Personal Cybersecurity Perceptions in the US and Europe

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CUJO AI has surveyed four countries: the US, Germany, France, and Italy, to examine how consumers see cybersecurity threats, what privacy threats concern them the most, and how many people are directly impacted by cybercrime. This article is based on a small part of the survey’s results. For a more extensive view of the results, download the full 2021 Cybersecurity Perceptions Survey Report to find out:

  • How many people would switch their Internet Service Provider to get a more secure connection?
  • Who do they think is the most responsible for preventing cybercrime and cyberattacks?
  • What consumers do to improve their home network security?

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Americans Experience More Online Threats

People in the US said they use smart devices almost twice as often as Europeans. The security of the Internet of Things (IoT) devices is a longstanding issue, as these devices often open opportunities for malicious actors to infiltrate home networks and target private data on NAS devices, monitor or abuse network traffic, as well as create botnets of IoT devices.

People in the US use IoT devices twice as often as Europeans

In addition, Americans claim to experience more cybercrime personally or in their close circle. Germans are the outliers here, with almost 30 percent fewer experiences with cybercrime reported both personally and in their close circle.

Over 20-30% of people in US, Italy, France, and Germany either were victims of cybercrime or know someone who was a victim.

Europeans Are Less Confident in Ability to Protect Their Home Networks

Overconfidence in one’s ability to protect themselves might lead to dire consequences, as the home security threat landscape is constantly evolving. Our residential honeypot data clearly shows that home networks and devices are under massive attack volumes, which might go unnoticed by most consumers.

Considering this, it is quite alarming to note that more than half of Americans said they found home network security not challenging at all or only slightly challenging. Among Europeans, the French were least confident in their abilities, with only a third of respondents saying that home network security was not challenging at all or only slightly challenging.

Many people are not confident in their abilities to protect their home network

We asked respondents to tell us what security measures (if any) they had taken in the last 12 months to improve their home and device security. Overwhelmingly, the two most popular solutions were cybersecurity software and ISP security solutions. Americans had similar numbers of people installing security software to Italy and France, with Germany leading security software usage by a lot. On the other hand, Americans are clear leaders in ISP security usage. Nevertheless, this data also shows that at least a third of people do nothing to improve their cybersecurity.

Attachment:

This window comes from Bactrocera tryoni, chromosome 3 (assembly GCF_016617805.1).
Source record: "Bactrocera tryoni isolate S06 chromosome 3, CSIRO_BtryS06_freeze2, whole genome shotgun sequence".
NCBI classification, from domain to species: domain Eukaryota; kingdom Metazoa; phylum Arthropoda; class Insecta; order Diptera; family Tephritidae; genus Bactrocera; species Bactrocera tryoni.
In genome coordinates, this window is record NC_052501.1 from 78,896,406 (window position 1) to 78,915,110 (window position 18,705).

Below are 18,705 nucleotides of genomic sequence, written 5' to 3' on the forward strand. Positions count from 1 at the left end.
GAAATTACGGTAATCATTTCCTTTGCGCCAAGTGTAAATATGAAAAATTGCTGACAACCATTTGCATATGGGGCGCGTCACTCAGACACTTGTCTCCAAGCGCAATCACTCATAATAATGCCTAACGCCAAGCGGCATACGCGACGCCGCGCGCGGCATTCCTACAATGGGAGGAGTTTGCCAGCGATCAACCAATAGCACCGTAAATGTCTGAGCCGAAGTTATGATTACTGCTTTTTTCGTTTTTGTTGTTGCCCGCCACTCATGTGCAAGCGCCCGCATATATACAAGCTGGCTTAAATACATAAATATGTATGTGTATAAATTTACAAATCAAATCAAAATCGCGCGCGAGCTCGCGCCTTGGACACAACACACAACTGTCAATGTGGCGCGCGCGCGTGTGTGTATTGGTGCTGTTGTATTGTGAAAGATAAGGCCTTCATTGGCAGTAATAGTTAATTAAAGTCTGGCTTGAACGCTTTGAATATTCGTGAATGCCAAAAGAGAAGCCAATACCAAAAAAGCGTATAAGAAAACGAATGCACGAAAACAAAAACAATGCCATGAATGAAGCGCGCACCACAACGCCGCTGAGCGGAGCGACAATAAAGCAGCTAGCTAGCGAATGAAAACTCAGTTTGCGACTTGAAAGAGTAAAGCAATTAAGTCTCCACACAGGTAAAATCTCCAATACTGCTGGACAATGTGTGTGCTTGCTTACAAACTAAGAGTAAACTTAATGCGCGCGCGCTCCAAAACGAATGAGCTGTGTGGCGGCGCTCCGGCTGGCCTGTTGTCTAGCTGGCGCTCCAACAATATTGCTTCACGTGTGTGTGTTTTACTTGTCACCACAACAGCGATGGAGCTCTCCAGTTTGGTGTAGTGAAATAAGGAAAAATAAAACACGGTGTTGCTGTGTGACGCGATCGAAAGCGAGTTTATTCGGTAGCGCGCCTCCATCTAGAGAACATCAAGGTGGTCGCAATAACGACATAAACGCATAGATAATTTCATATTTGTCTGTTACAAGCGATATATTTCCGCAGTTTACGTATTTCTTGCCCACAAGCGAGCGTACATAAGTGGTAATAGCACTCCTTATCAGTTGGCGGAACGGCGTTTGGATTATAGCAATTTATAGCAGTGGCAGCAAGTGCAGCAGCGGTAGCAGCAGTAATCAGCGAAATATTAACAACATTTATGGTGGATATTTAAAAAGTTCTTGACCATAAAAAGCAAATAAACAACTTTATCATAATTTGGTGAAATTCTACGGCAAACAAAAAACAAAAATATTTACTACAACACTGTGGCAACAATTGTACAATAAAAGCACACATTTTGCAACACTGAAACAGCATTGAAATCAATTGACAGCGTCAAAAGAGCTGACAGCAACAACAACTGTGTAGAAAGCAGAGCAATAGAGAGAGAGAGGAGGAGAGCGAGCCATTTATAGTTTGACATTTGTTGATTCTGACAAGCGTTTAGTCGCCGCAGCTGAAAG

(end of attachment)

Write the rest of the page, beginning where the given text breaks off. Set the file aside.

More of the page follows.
Around 50% of people in the US, France, Italy, and Germany

Americans Least Concerned About Security Online

Over 40 percent of respondents from the US said they were not concerned at all or only slightly concerned about security online. In Europe, the number was a bit lower, with 30-35 percent. In all four countries, around 30 percent of people were either very or extremely concerned about security on the Internet.Americans are least concerned about security online. Chart showing concernedness about online security in the US, France, Germany, and Italy.

Network Service Providers Seen as Most Responsible for Cybersecurity

We asked respondents to tell us who they felt was responsible for preventing cybercrime and cyberattacks. People could select multiple responsible parties, such as software developers, ISPs, the Government, themselves, among others. In all countries, most respondents felt that Network and Internet Service Providers were responsible for cybersecurity. US respondents chose fewer options to answer this question than Europeans.

ISPs most responsible for cybersecurity ahead of governments, software developers, and consumers

Americans also said that they were responsible of cybersecurity themselves more than twice as often as Europeans.

Identity Theft Worries Both Americans and Europeans

Close to 99 percent of all respondents were worried about privacy threats, with Americans and French being the most worried about identity theft, while Germans and Italians viewed identity theft and unauthorized personal data use as similarly daunting. Only under 2% of people said they did not worry about privacy threats online.

People are most concerned about identity theft and unauthorized use of personal data online.


What Americans and Europeans Agree On?

In general, the survey showed how similar people’s concerns about cybersecurity are. All countries have substantial populations that are not doing anything to protect their devices and networks, and similar numbers of people are concerned about cybercrime and find security challenging, a similar number of households have children using the internet and, presumably, concerned about digital parenting solutions.

To see more data, download the full 2021 Cybersecurity Perceptions Survey Report.

CUJO AI is the leading cybersecurity solution provider for network service providers, which enables them to offer security solutions to their subscribers and end-users. The annual surveys and industry reports produced by the company can be found in the Resources section for free.

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Cybersecurity ISP Security